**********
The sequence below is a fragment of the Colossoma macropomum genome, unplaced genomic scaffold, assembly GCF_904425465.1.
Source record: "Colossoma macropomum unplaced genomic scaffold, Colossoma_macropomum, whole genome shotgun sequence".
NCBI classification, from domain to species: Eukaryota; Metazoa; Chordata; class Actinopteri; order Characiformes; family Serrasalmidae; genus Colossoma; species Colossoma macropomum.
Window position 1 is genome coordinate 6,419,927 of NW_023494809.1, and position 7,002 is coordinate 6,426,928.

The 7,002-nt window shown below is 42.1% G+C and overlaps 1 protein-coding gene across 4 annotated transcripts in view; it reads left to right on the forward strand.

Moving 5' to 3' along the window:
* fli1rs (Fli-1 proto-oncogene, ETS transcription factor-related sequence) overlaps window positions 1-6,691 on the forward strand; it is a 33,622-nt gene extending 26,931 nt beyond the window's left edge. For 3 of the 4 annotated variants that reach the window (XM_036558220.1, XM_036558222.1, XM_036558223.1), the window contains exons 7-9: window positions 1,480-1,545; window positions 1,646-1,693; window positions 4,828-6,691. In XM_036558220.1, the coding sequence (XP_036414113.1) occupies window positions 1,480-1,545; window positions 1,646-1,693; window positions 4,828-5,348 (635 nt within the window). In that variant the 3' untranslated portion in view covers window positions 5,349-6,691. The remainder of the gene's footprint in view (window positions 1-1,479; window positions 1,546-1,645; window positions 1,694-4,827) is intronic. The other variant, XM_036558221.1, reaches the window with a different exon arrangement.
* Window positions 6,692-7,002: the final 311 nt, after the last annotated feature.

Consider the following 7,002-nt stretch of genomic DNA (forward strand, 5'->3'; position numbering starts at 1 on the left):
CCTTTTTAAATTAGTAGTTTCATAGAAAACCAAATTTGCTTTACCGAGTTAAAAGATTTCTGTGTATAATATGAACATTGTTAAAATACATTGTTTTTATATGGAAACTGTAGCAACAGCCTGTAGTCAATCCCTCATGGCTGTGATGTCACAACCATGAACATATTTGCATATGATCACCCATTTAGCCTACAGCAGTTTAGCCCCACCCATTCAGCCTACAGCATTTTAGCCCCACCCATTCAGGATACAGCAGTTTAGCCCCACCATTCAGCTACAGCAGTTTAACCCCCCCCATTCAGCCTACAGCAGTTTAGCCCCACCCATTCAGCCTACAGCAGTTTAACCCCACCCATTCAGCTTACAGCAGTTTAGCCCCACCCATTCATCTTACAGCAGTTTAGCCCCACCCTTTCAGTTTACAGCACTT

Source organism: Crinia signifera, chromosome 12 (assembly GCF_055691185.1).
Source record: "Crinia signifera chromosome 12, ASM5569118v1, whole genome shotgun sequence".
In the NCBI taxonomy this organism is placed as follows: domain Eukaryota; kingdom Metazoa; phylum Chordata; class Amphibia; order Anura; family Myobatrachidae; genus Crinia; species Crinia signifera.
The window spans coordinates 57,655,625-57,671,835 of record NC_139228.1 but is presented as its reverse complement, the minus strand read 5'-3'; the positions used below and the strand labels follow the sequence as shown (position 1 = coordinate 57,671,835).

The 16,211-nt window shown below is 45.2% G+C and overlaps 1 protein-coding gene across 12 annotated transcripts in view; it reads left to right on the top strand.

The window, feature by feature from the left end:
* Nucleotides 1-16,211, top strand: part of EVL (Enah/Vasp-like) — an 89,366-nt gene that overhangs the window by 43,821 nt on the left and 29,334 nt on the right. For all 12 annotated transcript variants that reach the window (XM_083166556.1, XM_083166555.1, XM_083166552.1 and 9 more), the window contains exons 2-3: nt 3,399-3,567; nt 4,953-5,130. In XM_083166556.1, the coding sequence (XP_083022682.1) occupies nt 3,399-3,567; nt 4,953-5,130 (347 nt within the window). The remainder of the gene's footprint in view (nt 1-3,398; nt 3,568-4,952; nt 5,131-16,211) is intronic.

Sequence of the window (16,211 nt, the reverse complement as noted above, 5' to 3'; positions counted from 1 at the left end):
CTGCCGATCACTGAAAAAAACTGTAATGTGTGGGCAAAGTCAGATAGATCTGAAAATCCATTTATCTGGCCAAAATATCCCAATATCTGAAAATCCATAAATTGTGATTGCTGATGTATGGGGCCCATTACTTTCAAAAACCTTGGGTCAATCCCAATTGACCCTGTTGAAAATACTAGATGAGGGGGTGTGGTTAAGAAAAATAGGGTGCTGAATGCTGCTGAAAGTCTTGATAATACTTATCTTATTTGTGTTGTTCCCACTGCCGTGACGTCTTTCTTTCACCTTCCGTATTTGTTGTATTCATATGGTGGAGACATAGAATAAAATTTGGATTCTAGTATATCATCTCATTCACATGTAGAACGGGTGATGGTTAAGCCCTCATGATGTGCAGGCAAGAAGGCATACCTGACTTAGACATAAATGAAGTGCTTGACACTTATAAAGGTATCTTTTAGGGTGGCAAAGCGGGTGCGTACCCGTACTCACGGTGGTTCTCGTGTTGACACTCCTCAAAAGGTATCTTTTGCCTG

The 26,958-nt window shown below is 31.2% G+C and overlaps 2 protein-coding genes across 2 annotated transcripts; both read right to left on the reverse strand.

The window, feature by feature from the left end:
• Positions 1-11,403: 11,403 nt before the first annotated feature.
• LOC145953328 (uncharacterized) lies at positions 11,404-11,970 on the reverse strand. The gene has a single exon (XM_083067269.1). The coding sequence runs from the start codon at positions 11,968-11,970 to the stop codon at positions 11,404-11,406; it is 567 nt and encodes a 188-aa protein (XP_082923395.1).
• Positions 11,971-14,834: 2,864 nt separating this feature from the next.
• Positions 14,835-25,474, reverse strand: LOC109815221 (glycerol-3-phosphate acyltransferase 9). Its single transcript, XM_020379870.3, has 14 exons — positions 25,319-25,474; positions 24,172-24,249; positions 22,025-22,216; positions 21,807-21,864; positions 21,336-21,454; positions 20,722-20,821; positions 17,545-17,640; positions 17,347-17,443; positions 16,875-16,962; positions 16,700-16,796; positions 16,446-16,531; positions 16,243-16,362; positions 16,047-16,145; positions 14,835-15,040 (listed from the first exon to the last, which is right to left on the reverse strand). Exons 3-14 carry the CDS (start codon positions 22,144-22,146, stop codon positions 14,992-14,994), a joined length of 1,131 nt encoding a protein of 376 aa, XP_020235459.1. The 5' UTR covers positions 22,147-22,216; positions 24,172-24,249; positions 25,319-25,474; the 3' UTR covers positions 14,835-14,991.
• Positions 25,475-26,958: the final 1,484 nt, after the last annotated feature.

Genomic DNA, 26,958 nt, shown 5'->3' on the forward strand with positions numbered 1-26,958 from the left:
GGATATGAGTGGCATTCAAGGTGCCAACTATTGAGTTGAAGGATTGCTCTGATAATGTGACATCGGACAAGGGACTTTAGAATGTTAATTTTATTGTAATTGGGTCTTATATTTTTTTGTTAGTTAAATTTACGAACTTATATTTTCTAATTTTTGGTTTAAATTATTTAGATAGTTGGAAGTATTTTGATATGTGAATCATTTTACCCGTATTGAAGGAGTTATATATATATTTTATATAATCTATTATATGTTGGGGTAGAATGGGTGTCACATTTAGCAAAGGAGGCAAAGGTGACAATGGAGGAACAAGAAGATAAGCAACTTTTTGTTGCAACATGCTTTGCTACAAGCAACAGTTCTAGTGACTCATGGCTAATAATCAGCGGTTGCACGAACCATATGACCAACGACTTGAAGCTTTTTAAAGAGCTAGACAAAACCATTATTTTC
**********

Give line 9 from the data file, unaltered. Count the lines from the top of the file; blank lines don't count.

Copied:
Consider the following 7,002-nt stretch of genomic DNA (forward strand, 5'->3'; position numbering starts at 1 on the left):